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ALRC says changes to current legislation will result in ‘better compliance’

The president of the commission has suggested that the advice industry needs a “regulatory rethink” in regards to its current legislation.

The Australian Law Reform Commission (ALRC) has outlined a number of “long-term gains” that the industry will achieve should it endure transition costs with changes to current legislation.

Speaking at the Stockbrokers and Investment Advisers Conference this week, ALRC president Sarah Derrington addressed a recent comment she made when she said “The question ultimately is whether the government to whom we make these recommendations is willing to accept that the pain that will inevitably be felt through transition costs will be for the best in the long run for future long-term gains”.

“What should happen if the reform of the nature that we are suggesting takes place there should be better compliance. That should happen at the outset because it should be more straightforward and easier to see and to understand with what one is supposed to comply,” Ms Derrington said.

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Ms Derrington added that the reforms the ALRC proposed could also reduce financial litigation and result in better dispute resolution structure.

“All of this in turn should result in a more productive financial services sector which is confident to take the risks in such an everchanging market,” she said.

“That can only be a good thing for the economy and therefore the country overall.”

Ms Derrington conceded that the “level of pain” the government is willing to enforce is unknown due to the new incoming Albanese government. However, it has charted a range of options from “least painful” to “unbearable”.

“’Least painful’ looks like simply using technological solutions to the federal register of legislation to make things clearer and more easily navigable. I think if we did that, people would be disappointed. But that is an option,” she explained.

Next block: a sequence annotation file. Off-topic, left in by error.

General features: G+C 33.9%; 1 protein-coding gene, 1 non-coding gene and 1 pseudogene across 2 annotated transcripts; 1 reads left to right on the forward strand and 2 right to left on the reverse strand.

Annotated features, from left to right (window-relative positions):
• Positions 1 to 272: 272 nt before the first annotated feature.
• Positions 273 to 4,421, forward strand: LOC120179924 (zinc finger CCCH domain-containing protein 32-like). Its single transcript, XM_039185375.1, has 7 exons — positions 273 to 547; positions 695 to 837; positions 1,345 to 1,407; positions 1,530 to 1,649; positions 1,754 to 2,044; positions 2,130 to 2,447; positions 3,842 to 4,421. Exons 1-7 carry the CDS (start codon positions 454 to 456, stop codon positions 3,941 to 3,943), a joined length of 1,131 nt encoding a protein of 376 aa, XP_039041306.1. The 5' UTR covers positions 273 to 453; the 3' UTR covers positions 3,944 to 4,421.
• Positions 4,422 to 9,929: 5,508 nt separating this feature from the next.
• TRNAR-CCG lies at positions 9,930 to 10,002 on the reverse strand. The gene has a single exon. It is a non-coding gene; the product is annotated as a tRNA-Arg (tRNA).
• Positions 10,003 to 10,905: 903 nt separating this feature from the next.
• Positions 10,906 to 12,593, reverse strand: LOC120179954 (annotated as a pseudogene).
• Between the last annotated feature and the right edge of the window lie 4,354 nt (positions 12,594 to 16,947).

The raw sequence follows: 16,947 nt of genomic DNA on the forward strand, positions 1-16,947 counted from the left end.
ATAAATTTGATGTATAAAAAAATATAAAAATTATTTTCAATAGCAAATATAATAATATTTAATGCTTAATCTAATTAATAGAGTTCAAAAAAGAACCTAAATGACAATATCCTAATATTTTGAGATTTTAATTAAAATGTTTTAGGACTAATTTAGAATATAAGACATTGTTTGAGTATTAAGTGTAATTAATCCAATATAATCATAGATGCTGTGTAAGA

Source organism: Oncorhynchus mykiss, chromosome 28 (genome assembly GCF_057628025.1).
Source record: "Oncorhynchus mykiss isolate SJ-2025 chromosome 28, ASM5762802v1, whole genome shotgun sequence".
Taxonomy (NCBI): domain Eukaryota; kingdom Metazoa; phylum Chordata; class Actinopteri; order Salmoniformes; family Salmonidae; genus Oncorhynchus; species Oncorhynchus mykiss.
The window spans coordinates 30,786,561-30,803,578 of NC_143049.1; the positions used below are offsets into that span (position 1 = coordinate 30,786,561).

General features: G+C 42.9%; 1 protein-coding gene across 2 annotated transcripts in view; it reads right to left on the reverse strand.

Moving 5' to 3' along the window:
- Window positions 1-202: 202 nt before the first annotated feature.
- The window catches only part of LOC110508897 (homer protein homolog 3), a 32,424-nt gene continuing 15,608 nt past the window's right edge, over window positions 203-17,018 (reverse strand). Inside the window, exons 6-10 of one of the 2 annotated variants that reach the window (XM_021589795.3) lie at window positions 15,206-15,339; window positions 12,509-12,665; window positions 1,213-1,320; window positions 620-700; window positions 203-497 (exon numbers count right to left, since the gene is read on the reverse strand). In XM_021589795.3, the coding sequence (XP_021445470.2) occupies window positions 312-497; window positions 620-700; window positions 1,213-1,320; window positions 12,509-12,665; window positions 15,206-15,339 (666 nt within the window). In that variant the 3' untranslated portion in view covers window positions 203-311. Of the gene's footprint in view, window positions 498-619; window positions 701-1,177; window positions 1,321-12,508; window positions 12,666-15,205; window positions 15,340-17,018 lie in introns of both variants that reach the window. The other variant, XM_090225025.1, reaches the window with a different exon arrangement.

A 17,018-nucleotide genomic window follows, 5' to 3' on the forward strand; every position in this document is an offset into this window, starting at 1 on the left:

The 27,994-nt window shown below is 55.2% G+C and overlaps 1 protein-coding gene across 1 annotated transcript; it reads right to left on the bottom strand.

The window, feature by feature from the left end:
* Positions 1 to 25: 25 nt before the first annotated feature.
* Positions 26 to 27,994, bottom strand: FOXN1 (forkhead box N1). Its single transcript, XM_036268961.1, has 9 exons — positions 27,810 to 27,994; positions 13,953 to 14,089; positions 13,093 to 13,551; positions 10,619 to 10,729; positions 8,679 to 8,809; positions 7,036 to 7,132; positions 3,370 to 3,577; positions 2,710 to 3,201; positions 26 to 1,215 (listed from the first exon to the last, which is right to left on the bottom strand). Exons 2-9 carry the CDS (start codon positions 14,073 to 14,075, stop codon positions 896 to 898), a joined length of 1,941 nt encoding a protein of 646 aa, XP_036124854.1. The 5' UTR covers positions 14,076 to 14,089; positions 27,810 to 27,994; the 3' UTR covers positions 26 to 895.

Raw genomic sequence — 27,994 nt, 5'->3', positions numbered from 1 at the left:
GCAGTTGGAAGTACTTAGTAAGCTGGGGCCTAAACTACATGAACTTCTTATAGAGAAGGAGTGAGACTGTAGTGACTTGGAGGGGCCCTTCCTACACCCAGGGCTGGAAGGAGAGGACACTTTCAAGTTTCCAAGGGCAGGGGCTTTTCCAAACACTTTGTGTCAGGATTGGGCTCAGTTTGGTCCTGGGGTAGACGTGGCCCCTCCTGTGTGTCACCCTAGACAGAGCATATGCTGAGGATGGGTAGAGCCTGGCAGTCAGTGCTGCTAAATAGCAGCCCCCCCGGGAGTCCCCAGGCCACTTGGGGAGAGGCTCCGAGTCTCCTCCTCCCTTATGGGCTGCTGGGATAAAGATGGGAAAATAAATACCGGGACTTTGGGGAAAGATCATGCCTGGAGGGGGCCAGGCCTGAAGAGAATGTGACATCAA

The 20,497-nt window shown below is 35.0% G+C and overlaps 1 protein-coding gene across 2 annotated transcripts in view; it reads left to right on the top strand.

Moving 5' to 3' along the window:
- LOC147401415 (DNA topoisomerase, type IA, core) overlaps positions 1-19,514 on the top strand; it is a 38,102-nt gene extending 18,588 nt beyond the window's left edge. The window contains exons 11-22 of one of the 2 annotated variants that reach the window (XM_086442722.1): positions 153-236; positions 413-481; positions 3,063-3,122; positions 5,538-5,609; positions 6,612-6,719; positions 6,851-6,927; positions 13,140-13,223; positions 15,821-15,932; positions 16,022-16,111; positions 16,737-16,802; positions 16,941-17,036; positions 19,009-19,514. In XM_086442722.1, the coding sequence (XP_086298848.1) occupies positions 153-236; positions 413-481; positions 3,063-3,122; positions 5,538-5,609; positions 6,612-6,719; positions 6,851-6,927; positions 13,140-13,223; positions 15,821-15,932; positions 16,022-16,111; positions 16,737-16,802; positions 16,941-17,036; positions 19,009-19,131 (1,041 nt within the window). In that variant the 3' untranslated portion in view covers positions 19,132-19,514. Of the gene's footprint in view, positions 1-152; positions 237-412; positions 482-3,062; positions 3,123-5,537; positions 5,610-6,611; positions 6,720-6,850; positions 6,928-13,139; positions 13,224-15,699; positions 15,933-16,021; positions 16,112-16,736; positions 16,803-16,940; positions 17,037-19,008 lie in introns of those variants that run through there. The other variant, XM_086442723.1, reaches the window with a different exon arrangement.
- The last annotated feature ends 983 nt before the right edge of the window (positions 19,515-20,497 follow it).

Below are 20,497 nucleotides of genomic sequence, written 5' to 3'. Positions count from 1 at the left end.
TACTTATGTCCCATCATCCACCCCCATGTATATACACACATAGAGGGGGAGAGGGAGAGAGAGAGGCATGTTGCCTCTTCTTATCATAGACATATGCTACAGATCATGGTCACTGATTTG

“’Unbearable’ is scrapping the whole thing and redrafting from scratch. There’s not a lot of appetite for that either so we will land somewhere in the middle.”

The ALRC is currently engaging with economic experts to cost these options and hopes to provide some “proper economic modelling” soon.

In a background paper released in March, the ALRC said that existing legislative model in financial services has proven “inadequate”.

It argued that the Corporations Act’s structure is “unsuitable” and that the legislation administered by the Australian Prudential Regulation Authority (APRA) had better adapted to the ongoing changes to financial risk.

“In the end, the history of Australian financial regulation highlights a risk of an entirely different stripe: the risk that the law will become, or already is, too complex, incoherent, or inaccessible to be understood or applied,” the ALRC said.

ALRC says changes to current legislation will result in ‘better compliance’
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Neil Griffiths

Neil Griffiths

Neil is the Deputy Editor of the wealth titles, including ifa and InvestorDaily.

Neil is also the host of the ifa show podcast.

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